genes encode (a) a phenol hydroxylase (SgcC), (b) a non ribosomal peptide synthetase (NRPS)–
adenylation enzyme (SgcC1), (c) an NRPS peptidyl–carrier protein (PCP) (SgcC2), (d) a
halogenase (SgcC3), (e) an aminomutase (SgcC4), and (f) an NRPS-condensation enzyme
(SgcC5). These enzyme together functions for the biosynthesis of β-amino acid (6) moiety
starting from tyrosine (Scheme 9). Once formed it is activated by SgcC5 as an aminoacyl-S-PCP.
The activated aminoacyl-S-PCP is then ready for attachment to the enediyne moiety 4 by SgcC5.
Biosynthesis of -amino acid peripheral moiety of C-1027
HO
H3N H
H H O
H H O
H H O
O
sgcC
sgcC1
HO
HO
HO
O
H3N H
H3N H
HO
sgcC1
O Ad
sgcC2
PCP
L-Tyrosine
NH3 O
H H O
H H O
HO
HO
S PCP
H3N H
sgcC3
HO
HO
S PCP
sgcC4
H3N H
HO
Cl
S PCP
H
HO
Cl
6
 -amino acid moiety
Scheme 9. Biosynthetic hypothesis for β-amino acid (6, D).
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H
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Benzoxazolinate (7) biosynthesis: Seven genes were identified that are essential for the
biosynthesis of benzoxazolinate moiety of C-1027. These are sgcD, sgcD1, sgcD2, sgcD3,
sgcD4, sgcD5, sgcD6. These seven benzoxazolinate biosynthesis genes encode the followings:
(a) the anthranilate synthase I and II subunits (SgcD and SgcD1), (b) a monoxygenases (SgcD2),
(c) a P-450 hydroxylase (SgcD3), (d) an O-methyl transferase (SgcD4), (e) a CoA ligase
(SgcD5), and (f) an acyltransferase (SgcD6). Action of these enzymes starts with anthranilate, a
common intermediate from the shikimate pathway, for the biosynthesis of benzoxazolinate
moiety (7) (Scheme 10). The co-localization of SgcD and SgcD1 gene along with the other C1027 production genes assures the availability of anthranilate for secondary metabolite
biosynthesis. However, the origin of the C3 unit is not clear. Moreover, how the C3 unit is fused
to the anthranilate intermediate to form the morpholinone unit of benzoxazolinate moiety (7) is
also unclear. However, it is believed that the anthranilate unit of benzoxazolinate moiety (7) is
activated as an acyl-S-CoA for attachment to the enediyne core 4 by the action of gene SgcD6
(Scheme 11)
Biosynthesis of benzoxazolinate peripheral moiety of C-1027
sgcD2
H2N
HO
HO
sgcD3
O
OMe
"C3 Unit"
H2N
O
OH
HO
OH
O
OMe
HO
H2C
O
O
N
H
OMe
N
H
O
OH
H2O
CoA
O
OMe
sgcD5
O
O
OH
O
H3C
O
sgcD4
H2N
H2N
O
OH
Anthranilic acid
OH
N
H
S CoA
O
OH
7
Benzoxazolinate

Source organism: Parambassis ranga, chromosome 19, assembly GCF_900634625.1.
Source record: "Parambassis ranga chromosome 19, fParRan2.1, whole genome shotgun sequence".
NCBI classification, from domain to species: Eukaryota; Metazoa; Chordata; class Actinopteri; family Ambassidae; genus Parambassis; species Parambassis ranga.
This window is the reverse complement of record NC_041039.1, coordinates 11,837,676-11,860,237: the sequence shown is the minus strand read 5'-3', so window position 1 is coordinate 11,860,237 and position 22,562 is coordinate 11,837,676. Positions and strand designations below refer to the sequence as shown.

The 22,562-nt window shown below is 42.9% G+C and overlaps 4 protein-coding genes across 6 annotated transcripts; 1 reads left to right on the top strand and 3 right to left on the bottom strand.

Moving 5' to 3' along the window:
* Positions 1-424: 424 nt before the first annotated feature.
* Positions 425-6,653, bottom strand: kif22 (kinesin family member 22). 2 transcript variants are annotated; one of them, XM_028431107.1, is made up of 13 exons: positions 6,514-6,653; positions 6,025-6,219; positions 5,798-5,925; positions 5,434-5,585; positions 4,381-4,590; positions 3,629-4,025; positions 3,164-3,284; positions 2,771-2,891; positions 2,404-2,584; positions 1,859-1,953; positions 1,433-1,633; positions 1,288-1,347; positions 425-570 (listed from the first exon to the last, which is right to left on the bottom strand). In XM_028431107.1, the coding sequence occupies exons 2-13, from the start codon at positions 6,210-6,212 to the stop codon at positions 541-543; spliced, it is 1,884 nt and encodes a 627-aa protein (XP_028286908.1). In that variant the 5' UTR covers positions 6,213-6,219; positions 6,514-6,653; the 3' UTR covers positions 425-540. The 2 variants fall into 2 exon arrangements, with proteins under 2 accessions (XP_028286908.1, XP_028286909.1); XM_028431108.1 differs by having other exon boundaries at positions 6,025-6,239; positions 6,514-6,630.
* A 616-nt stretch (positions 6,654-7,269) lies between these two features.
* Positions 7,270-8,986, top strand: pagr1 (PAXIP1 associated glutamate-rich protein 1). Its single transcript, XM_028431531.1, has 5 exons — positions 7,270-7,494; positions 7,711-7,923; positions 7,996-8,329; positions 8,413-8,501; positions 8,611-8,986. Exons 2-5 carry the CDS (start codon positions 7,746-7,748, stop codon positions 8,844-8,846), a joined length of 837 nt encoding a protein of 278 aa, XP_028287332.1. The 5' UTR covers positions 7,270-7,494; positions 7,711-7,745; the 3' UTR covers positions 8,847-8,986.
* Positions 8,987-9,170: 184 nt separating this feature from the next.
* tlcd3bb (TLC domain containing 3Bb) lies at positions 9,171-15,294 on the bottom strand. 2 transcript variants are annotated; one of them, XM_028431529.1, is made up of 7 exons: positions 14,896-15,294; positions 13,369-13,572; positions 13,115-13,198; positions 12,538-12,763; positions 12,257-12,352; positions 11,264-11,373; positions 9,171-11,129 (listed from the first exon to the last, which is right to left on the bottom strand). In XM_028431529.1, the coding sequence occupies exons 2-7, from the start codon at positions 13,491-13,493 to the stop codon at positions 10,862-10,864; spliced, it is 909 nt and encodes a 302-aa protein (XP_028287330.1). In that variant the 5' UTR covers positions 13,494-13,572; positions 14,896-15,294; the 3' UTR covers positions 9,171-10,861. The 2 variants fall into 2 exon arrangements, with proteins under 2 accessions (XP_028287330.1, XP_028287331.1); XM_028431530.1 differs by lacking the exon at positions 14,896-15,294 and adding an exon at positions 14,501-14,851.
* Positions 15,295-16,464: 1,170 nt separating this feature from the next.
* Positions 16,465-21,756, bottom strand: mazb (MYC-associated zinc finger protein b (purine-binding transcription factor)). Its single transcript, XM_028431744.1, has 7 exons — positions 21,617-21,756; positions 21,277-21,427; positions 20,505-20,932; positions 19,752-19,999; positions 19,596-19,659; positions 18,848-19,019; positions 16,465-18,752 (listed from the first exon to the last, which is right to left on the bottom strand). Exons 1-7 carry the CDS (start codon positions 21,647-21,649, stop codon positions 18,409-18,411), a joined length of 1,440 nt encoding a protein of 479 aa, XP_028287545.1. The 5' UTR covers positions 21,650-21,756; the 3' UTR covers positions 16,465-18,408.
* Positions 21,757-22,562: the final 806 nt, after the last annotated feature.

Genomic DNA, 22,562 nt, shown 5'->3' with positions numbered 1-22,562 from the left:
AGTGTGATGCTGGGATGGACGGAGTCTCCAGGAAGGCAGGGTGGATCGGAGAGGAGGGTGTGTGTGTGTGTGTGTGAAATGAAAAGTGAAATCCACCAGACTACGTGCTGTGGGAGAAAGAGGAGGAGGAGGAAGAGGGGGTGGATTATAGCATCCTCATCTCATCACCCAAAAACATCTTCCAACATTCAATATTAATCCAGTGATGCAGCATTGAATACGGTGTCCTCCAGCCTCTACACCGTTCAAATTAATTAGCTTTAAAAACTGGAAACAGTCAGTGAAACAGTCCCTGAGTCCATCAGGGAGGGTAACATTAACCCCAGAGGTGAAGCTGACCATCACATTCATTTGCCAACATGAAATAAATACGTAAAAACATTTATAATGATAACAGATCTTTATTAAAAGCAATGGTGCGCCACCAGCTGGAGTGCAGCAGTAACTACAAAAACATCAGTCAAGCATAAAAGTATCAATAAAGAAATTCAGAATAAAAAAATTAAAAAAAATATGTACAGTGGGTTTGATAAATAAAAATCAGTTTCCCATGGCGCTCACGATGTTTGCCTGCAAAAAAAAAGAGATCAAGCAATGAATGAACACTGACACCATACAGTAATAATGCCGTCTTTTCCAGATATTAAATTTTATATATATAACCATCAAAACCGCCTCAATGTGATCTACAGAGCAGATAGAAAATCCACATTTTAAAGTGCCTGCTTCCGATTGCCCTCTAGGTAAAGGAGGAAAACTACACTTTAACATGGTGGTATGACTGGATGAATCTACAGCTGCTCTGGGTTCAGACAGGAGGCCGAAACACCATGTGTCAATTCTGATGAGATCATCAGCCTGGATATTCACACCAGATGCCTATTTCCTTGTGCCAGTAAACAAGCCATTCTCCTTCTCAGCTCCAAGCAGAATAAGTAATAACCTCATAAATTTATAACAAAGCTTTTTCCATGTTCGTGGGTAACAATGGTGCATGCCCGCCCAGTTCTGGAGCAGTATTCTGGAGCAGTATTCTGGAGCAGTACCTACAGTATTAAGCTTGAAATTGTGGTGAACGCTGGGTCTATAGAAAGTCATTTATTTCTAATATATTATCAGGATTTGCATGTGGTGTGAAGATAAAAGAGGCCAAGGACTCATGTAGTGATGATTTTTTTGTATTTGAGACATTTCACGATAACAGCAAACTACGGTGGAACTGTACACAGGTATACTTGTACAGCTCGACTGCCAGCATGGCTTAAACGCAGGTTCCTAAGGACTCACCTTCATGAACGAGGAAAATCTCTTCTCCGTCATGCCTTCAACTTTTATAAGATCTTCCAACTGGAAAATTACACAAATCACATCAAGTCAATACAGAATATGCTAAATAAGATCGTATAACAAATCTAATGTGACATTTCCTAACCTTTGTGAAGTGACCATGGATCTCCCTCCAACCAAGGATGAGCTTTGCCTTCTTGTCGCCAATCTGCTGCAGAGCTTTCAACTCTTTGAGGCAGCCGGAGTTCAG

Scheme 10. Biosynthetic hypothesis for benzoxazolinate (7, E).
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Biosynthesis of C-1027 by attaching the peripheral moieties to the enediyne core:
Decoration of Enediyne Core of C-1027 with Peripheral Moieties: Biosynthesis of C-1027
O
O
O
N
H
OMe
CoA
O
OMe
S
O
N
H
HO
S CoA
O
SgcD6
Enediyne core
7
Benzoxazolinate
SgcD6
Me
OH
Me
O SgcA6
OH
OH Me
HO
Me2N
Me2N
NH3 O
OTDP
HO
O
O
S PCP
H
OH
OH
SgcA6
OH Me
OTDP
5
deoxyaminosugar moiety
SgcC5
O
H
HO
Cl
4
Enediyne core
MeO
O
SgcC5
NH3 O
HO
O
S PCP
H
H
HO
Cl
6
 -amino acid moiety
O
O
N
OH
OH
1
C-1027 Chromophore
O
OH
O
O
O
Cl
Scheme 11. Final step in biosynthesis of C-1027-decoration of enediyne core of C-1027 with peripheral moieties.
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N
H
O
NPTEL – Chemistry – Bio-Organic Chemistry of Natural Enediyne Anticancer Antibiotics
2.4.5. Biosynthesis of Neocarzinostatin
Neocarzinostatin, the first characterized enediyne chromophore, was isolated from the culture
filtrate of Streptomyces carzinostaticus var. E-41 as a 1 : 1 complex with an 11 kDa apoprotein.
It is the in free-standing state is highly unstable upon exposure to heat, high pH or UV-light
irradiation.
In comparison to C-1027, neocarzinostatin consists of
(a) epoxide-derivatized 9-membered enediyne core — synthesized via polyketide pathway
by enediyne PKSs.
(b) a distinct deoxy aminosugar — it is derived from glucose-1-phosphate.
(c) a naphthoic acid moiety
The peripheral moieties of neocarzinostatin are also anchored to the enediyne core but at
different positions in comparison to C-1027. This indicates that the two enediyne cores are
hydroxylated at different sites during the maturation of the enediyne core (Figure 17).
Model of Convergent Biosynthesis of Neocarzinostatin
O
H3C
Napthoic Acid
SCoA
O
?
OMe
+
O OH
SCoA
Acetyl-& Malony CoA
O
O
PKSE
O
O
O
OH
Sodium Bicarbonate
O
Me
O
O
OH
O
MeHN
HO
Me
HO
HO
Me
O
Enediyne Core
O
OH
O
Deoxy Aminosugar
H3C
OH
OP
D-Glucose- 1-Phosphate
or
D-Mannose- 1-Phosphate
Glycosyl
transferase
O
PKSE
SCoA
+ OH
O
SCoA
Acetyl-& Malony CoA
Figure 17. A model of convergent biosynthesis for the enediyne Neocarzinostatin.
Sequencing of the gene cluster ment revealed six complete ORFs (including ncsA) and one
incomplete ORF. Remarkably, the four ORFs encode a dNDP-D-mannose synthase (NcsC),
dNDP-hexose 4,6-dehydratase (NcsC1, a second distinct NGDH gene in this organism), Nmethyltransferase (NcsC5), and glycosyltransferase (NcsC6). These are the enzymes that would
be predicted to be essential for biosynthesis of the deoxy aminosugar moiety of NCS
chromophore.
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Enediyne core (4) biosynthesis: Fourteen genes, ncsE to ncsE11 and ncsF1 to ncsF2, were
identified within the ncs gene cluster all of which play an important role in the NCS enediyne
core biosynthesis. The enediyne core was previously predicted to be synthesized by an iterative